3) The *Circumference* is the length of the circle. You could say that it helps you to measure how large the circle is i.e a bigger circle has a larger circumference. If you imagine that the circle is formed by a string, the length of the string is the circumference.

It is actually quite simple, and I would recommend viewing the video a couple of times if it isn't immediately obvious. If you have any further queries, you can always ask a more 'to the point' question like "What is [something]" or "What does Sal say in the video at XX:XX?".
So the diameter the 2 times the radius or the radius squared?
The radius is a line that goes from the center to the edge. The diameter is a line that goes across the circle, through the center. So the diameter has to be 2 times the radius.
can the radius be anywhere? i know it has to be half of the diameter. so where the diameter is, half of that is the radius?
What is the difference between a sector and a chord of a circle ?
A chord is a line segment that connects two points of a circle. A sector is like a pie slice that is made up of two radii and the arc between them.
yes, a circle has infinite radii, as you can keep on changing the angle by a small amount
My question is that I was told that pi is equal to 3.14 and 22/7 is that true or not?
No, neither is true. π is an irrational and transcendental number. You cannot express it exactly by any algebraic fraction or decimal.
So, 3.14 or 22/7 are *very* rough approximations of π.
If you want better approximations, 3.1415927 should cover most needs. For a fraction I suggest 355/113 which is accurate to 7 digits.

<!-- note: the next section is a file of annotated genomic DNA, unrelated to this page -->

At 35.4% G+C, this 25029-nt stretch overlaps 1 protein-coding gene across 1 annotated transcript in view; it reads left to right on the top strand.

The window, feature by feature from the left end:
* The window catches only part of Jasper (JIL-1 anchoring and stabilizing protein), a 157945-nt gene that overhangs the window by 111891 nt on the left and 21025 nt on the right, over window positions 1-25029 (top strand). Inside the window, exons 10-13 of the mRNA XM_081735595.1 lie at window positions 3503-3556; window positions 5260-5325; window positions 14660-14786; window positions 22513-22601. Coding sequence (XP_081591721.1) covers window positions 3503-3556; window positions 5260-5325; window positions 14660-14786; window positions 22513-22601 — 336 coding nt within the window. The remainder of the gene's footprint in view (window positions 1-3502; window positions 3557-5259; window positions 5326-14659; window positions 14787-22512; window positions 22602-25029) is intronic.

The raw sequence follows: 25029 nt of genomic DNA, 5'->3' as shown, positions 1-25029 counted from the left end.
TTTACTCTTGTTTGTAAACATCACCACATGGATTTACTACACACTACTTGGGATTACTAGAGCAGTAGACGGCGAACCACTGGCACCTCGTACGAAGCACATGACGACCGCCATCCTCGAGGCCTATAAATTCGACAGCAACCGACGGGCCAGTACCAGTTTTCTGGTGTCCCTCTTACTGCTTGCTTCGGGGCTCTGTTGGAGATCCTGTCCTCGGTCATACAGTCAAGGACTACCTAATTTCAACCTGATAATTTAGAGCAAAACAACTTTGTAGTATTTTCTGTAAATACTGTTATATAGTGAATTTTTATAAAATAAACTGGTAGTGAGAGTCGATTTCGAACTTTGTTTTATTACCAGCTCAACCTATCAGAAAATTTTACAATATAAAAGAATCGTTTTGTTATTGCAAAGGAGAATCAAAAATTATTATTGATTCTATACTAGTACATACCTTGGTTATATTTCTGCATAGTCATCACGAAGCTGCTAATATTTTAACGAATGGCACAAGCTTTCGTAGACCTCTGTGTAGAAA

How is knowing how to find out the circumference and radius of a circle help me in life?
We use circles a lot in our society. If you work in manufacturing, it is important for tires, gears, belts, pulleys, etc. Circular geometry is the basis of much of our trigonometry, (Have you heard of the "unit circle"? You will!) which is used in basic physics, architecture, road design, and many other fields.
but even if pi is a series of 9 numbers put together in an order that doesn't repeat, shouldn't it have an end of the combinations? :/
like, 3.14159... and it's in a specific order, and it doesn't repeat. shouldn't it be ending somehow?
Good question. If you include 0, pi is actually made up of combinations of 10 numbers put together. The number of possible combinations of 10 digits is 10^10 = 10 billion. Now that's a lot!

But does pi end or stop being irrational after 10 times 10 billion digits? The answer is no. In reality, the fact that there are 10 billion possible combinations of 10 digits has nothing to do with the properties of pi. When mathematicians say pi has absolutely no repetition in its decimal sequence, they really mean it.

The combinations of digits don't repeat themselves in any sort of pattern. In other words pi is NOT periodic. Pi is an irrational number and that means that it can't be represented as a fraction and there are literally an infinite number number of digits in non-repeating sequences after its decimal point. A periodic number would be something like 0.123412341234... , 1.67516751675..., or even a number with all 10 billion combinations of 10 digits repeating themselves infinitely would be considered periodic. Such numbers all have repeating sequences of digits, but pi doesn't. It may appear to to be periodic, but it really isn't because each apparent "pattern" you might notice in pi is totally random and it's followed by another random combination of digits unrelated to the placement of other random combinations of digits within an infinite sequence of digits.

Here's an overview of proofs that pi is irrational that may be worth looking at:
Warning: The math is rather advanced.
where can i get videos on arc properties and tangent properties???
Perimeter is of Greek origin. Peri means "around", and meter means "measure".
Area is just from the Latin word area, which means "open space".

Google :)
Pi is an irrational number, and it doesn't have a repetition pattern or finite number of digits. I'm not sure, but I think the most digits mathematicians calculated of pi is something around 205 million digits.